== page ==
Tag: RESTful API

Working with Nintex for Office 365 REST API from Azure Functions

Still being under impression from working with Azure Functions, I decided to try finally build a solution for Nintex Workflows for Office 365, where I have a single repository of workflows’ definitions, and from here I am able to publish them across the site, to different libraries or lists. Previously I was only able to do it using PowerShell or tools like Postman or Fiddler. However I wanted to have a single workflow that does all of the magic for me.

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How To: Simple newsletter solution using Nintex Workflow for Office 365

Nintex Workflow

The article is a continuation of the post describing creation of a simple newsletter using SharePoint Designer 2013, written here. This time I would like to show, how the similar solution can be made using Nintex Workflow for Office 365.

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How To: Simple newsletter solution using SharePoint Designer 2013

SharePoint Designer Splash Screen

Some longer time ago I was asked to think about a solution, allowing my client to notify his employes, about changes and news that were being published in the application built on SharePoint 2013. However, client did not want to use alerts, or to develop a dedicated application. No – the client wanted something like a newsletter, which would allow him to sent HTML formatted messages to all users (or SP Groups of users) who were working with the application, or to anyone having account in SharePoint (or to anyone beyond the organization).

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Xtensions – Nintex Workflow Cloud is becoming expansible

Nintex Workflow Cloud Xtensions

It has already been announced couple of months ago, during the Nintex InspireX conference in New Orleans, in February this year, by Vadim Tabakam and Brad Orluk during their presentation “Extensibility on the Nintex Workflow Platform” and later on Nintex Blog.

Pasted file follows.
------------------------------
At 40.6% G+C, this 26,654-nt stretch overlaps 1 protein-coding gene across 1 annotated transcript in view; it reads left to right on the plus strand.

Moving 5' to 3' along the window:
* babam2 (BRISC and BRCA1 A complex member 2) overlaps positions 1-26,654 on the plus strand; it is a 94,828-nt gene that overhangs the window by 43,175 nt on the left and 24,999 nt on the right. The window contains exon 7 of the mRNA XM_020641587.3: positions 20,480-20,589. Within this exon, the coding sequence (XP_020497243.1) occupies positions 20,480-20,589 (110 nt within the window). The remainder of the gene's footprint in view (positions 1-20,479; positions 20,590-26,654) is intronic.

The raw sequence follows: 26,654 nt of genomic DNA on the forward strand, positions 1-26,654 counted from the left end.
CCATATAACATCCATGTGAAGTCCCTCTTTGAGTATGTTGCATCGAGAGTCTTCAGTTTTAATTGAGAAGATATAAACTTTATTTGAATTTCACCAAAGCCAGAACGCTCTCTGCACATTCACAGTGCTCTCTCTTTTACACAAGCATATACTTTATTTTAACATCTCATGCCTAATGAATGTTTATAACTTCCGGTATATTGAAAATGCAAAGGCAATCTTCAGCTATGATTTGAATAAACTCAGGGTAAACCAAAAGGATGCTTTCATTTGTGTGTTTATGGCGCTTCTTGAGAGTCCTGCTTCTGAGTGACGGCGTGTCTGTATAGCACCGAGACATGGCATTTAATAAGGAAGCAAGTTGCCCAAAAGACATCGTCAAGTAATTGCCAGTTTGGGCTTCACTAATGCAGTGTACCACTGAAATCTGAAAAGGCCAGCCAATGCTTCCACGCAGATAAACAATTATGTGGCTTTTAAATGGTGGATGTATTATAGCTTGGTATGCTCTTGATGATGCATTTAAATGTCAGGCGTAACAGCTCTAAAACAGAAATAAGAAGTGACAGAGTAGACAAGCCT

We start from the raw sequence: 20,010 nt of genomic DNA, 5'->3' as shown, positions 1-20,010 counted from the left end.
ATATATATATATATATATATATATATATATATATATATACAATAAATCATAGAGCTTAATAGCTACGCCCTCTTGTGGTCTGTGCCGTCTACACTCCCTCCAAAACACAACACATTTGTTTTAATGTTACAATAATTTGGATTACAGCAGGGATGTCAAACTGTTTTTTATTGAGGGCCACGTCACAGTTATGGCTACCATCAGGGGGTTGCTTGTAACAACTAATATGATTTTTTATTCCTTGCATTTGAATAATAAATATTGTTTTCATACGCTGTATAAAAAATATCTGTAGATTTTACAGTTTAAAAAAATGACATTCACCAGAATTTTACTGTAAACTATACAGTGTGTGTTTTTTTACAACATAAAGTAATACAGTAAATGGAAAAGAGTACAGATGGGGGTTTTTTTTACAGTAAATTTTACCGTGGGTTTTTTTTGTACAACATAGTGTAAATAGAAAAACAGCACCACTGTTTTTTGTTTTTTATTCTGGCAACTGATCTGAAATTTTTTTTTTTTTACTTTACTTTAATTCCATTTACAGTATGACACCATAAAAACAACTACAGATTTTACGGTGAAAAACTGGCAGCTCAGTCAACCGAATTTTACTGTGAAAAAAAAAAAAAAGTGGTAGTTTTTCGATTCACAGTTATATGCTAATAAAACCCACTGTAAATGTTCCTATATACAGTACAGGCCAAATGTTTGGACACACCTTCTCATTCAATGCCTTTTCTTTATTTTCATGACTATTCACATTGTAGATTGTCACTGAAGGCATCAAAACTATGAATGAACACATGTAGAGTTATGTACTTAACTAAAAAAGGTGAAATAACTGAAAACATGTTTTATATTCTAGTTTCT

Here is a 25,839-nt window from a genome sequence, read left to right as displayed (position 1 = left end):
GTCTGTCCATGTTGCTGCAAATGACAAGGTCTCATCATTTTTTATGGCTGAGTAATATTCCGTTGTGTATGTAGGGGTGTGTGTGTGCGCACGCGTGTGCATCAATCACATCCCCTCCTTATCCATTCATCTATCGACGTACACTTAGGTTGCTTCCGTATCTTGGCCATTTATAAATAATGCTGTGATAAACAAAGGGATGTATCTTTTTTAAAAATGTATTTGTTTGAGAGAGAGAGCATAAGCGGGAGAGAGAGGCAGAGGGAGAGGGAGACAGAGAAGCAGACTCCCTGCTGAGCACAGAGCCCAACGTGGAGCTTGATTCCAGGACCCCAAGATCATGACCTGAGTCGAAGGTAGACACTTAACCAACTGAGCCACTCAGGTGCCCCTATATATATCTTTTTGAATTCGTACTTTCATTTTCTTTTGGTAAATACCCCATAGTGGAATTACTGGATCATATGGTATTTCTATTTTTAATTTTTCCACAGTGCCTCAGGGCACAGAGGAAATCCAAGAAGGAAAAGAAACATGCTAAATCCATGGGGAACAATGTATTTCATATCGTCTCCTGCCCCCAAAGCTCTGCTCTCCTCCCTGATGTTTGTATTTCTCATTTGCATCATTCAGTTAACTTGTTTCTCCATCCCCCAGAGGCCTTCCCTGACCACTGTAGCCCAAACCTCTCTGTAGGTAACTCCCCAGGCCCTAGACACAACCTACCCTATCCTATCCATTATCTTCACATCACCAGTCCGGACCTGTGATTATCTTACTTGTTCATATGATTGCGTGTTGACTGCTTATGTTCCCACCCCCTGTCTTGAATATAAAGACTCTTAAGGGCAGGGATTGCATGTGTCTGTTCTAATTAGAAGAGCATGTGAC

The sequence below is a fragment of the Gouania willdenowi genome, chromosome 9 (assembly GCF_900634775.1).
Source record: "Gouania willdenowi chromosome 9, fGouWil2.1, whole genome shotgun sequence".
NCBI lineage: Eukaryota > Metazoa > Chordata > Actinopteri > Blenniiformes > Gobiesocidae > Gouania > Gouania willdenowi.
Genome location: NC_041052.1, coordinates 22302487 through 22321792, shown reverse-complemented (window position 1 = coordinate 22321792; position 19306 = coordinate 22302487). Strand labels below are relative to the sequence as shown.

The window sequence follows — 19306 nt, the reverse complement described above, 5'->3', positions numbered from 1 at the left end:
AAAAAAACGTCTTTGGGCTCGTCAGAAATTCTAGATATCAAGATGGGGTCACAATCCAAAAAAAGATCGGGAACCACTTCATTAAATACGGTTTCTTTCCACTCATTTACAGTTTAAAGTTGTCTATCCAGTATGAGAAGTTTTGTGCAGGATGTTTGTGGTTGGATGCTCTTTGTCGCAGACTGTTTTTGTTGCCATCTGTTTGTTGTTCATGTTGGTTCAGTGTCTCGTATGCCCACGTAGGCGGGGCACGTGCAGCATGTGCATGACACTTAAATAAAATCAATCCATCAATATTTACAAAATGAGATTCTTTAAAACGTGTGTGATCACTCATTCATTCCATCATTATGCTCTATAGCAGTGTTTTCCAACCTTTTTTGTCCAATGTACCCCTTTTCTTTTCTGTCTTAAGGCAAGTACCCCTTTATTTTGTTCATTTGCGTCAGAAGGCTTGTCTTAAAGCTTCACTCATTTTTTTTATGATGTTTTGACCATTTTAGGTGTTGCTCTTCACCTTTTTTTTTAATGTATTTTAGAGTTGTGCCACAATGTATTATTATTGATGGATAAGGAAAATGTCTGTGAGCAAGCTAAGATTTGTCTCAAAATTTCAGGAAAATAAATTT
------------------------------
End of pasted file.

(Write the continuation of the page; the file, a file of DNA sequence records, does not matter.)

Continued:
The new, cool feature (that now is in beta preview), called “extensibility framework”. The tool that is allowing customers to add to the Nintex Workflow Cloud a custom REST API endpoints, that are “encapsulated” into ready-to-use actions. How does it work?

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How to: Import data from XLSX file into SharePoint Online using Nintex

In Nintex 2010, 2013 and 2016 for SharePoint (Standard version even) on-premise of course, there was a possibility to use Excel Services to query and work with the xlsx and xls files’ data. However, in Sharepoint Online there is no such powerful mechanism (well, there are Excel Services available via REST API, but it doesn’t provide that much functionality). Moreover Nintex products for SharePoint Online (neither Nintex Workflow Cloud nor Nintex for Office 365) don’t have any “OOTB” actions that would fill that gap. So in the end, there is no straightforward way to achieve it. So how can I import (and preferably automate it) data from XLSX file into SharePoint?

The most common workaround is to convert the xlsx file into a plain, csv file and then to work with the data from the file using collections (I will write about it in second post).

Recently I have realized, that there is a set of Excel actions in Microsoft Flow! All of us, who has SharePoint Online, has also a free version of Flow available. 

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Working with security credentials inside Nintex for Office 365 (RequestDigest, FedAuth, rtFa)

Recently I started playing around with the Nintex O365 Workflow REST API (http://help.nintex.com/en-us/sdks/sdko365/). Although not everything is possible (as saving new workflows), because web request action does not support passing of binary strings and cuts off null bytes (0x00), so the passed file is found by the API as incorrect BUT first thing I faced during my exercise was: HOW TO OBTAIN FedAuth security cookie?

I read articles, reviewed Stackverflow forums and similar looking for an answer how to achieve it using JavaScript. I was a bit upset with the results but then I found this precious article: Remote authentication in SharePoint Online | … And All That JS and everything went clear on how to obtain the cookie inside Nintex Workflow.

The following post is showing how to obtain 3 important security variables, that SharePoint requires from requester to “trust”:

  1. fedAuth cookie
  2. rtFa cookie
  3. RequestDigest token

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